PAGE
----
which, according to the narrative, was practised before the call of Abraham, by himself and his progenitors?

Let us observe, in the second place, the account which revelation gives of the relation in which this great Being stands to men. It represents him as the Creator of our race, and likewise of the earth which we inhabit, and the heavens which shed their light and influences upon us. There is a sublimity in the idea of creation, or the production of all things out of nothing; and it is an idea peculiar to revelation: so far was it from occurring to speculative men, that not one of them ever dreamed of it, and it was pronounced by them all to be absurd and impossible. According to them, the universe had always existed as we now see it; or it was reduced to its present form by divine power, out of pre-existing materials. It is an idea consonant to the purest dictates of reason; for, the more we reflect, the more shall we be convinced that inert unconscious matter could not be self-existent, and that every being, the duration of which is measured by time, must have had a beginning. Yet we owe this idea, so grand, so worthy of the Deity, not to any of the mighty geniuses whose memory is venerated by an admiring world, but to the leader, as infidels call him, of a barbarous people. This idea pervades the volume of inspiration. Associated with it, is the view which the Scriptures give of the government of the world. It is known that some speculatists among the heathen excluded God from all concern in human affairs; and that, although others admitted a providence, and said many specious things upon the subject, they confounded it with fate or inexplicable necessity, a chain of causes and effects, by which men and gods were bound. Nature did every thing; and the series of events was the order of nature; but the rational deduction from the creation of the universe, is its constant subjection to the will and power of its Author. The machine having been constructed and put in motion, is preserved from waste and disorder by its Maker. The mind is relieved and satisfied by this idea. There is a confidence in what are called the laws of nature, when we view them as enacted and executed by the Deity himself; there is additional sublimity and beauty in its scenes, when we consider him as present, and revealing himself to us by his works. There is a fitness in events which reconciles us to them, when they are regarded as his appointments. A providence ever vigilant and active, which extends to small as well as to great events, cares for individuals, and directs all the incidents in their lot, administers many moral lessons to us, calls forth the best emotions of the heart, corrects, consoles, and animates us, elevates our thoughts on all occasions to God, and exhibits him as the object of our reverence and our gratitude. It is a doctrine at once philosophical and pious; and it is so worthy of Him who is the Parent of the human race, that it recommends itself to our approbation, and attests the truth of the only religion by which it is fully and clearly taught.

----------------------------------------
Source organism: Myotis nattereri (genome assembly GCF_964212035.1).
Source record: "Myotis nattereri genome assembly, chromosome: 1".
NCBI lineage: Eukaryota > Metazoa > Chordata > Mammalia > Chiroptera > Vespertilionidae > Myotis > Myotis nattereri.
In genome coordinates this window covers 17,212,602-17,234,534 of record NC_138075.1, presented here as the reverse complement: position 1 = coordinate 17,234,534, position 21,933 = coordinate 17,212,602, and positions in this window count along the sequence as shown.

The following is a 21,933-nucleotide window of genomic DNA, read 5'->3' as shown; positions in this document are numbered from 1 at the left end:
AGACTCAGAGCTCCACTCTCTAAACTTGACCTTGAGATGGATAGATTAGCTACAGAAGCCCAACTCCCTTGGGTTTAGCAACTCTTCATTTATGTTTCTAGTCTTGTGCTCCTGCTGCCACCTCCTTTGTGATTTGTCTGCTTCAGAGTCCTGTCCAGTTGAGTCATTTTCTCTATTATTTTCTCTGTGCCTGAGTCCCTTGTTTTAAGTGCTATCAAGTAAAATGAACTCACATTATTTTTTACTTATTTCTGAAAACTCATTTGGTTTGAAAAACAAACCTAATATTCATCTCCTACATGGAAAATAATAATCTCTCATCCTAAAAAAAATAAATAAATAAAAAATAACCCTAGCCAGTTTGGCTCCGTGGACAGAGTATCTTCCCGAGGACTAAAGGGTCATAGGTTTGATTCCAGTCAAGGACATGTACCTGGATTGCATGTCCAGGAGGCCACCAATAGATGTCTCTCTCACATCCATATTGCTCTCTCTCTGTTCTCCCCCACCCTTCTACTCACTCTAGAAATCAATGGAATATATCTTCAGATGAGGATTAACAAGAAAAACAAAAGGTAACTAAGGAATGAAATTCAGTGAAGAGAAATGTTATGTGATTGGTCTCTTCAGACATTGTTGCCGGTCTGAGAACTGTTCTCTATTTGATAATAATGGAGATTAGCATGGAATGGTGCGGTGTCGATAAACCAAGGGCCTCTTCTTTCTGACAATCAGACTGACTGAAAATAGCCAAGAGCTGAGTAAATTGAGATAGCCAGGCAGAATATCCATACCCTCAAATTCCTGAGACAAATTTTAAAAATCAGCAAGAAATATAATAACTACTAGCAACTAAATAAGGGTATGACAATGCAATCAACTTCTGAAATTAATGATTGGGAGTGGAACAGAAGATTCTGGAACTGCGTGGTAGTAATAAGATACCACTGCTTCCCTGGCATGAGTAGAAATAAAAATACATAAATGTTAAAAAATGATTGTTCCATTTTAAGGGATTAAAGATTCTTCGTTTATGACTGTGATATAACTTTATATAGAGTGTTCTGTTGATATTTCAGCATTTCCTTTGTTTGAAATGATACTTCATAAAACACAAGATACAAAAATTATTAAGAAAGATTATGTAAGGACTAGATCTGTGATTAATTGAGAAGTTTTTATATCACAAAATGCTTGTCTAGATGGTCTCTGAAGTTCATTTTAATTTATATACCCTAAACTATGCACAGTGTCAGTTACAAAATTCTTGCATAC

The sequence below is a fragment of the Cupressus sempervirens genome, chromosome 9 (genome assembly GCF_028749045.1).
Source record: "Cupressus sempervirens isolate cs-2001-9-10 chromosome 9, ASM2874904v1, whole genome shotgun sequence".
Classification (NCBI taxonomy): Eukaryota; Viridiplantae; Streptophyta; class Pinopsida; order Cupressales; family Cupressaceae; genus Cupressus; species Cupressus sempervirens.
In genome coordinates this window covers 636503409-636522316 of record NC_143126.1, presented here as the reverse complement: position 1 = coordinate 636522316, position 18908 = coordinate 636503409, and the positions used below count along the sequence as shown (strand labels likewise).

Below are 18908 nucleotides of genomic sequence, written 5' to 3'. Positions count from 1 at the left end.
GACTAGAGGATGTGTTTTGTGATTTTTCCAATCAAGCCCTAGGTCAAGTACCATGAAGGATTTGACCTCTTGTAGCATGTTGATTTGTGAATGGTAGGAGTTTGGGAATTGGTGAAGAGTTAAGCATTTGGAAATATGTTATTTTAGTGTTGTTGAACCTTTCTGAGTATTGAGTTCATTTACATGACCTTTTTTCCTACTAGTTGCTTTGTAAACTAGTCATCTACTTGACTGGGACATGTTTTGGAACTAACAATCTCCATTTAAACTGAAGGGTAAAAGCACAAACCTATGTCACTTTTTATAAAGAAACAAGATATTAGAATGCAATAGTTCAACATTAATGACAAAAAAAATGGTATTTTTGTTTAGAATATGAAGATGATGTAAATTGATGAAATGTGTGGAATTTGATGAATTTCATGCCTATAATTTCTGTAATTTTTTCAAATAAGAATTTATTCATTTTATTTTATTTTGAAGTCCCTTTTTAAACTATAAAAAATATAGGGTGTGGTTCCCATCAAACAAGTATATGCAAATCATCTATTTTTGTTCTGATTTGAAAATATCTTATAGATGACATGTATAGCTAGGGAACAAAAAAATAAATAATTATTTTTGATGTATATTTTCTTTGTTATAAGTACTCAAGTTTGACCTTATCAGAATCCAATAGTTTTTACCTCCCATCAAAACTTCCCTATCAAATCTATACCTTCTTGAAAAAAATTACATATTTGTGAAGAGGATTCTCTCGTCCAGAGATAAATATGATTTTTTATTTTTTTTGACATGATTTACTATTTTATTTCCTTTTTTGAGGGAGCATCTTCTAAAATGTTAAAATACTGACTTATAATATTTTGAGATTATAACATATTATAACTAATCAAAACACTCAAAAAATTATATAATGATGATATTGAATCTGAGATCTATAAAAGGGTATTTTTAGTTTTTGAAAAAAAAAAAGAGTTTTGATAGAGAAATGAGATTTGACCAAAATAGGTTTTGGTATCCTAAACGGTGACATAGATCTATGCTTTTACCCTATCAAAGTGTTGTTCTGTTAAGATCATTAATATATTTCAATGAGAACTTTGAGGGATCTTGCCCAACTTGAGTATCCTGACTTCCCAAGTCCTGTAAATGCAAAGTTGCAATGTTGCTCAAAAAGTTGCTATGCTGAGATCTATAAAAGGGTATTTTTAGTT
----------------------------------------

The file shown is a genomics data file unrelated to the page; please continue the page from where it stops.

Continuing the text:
In the third place, revealed religion gives the only satisfactory account of the present state of things. In the surrounding world and the circumstances of men, we see numerous proofs of intelligence and goodness; but we cannot say of the whole system, that it displays perfect order, and unmixed benevolence. There are many instances of apparent discrepance, and real severity. This globe has evidently suffered a dreadful convulsion, by which its external structure has been deranged, and has once been covered with water, which must have destroyed the whole or the greater part of its inhabitants. On its surface, while there are plains and mountains clothed with herbs and trees, there are immense tracts which yield nothing for the support of animal life, and are doomed to perpetual sterility. We find also, that in many places there are volcanoes, or burning mountains, which discharge stones, ashes, lava, and boiling water, by which the labours of men are laid desolate, and great havoc is made of human life; and that by earthquakes,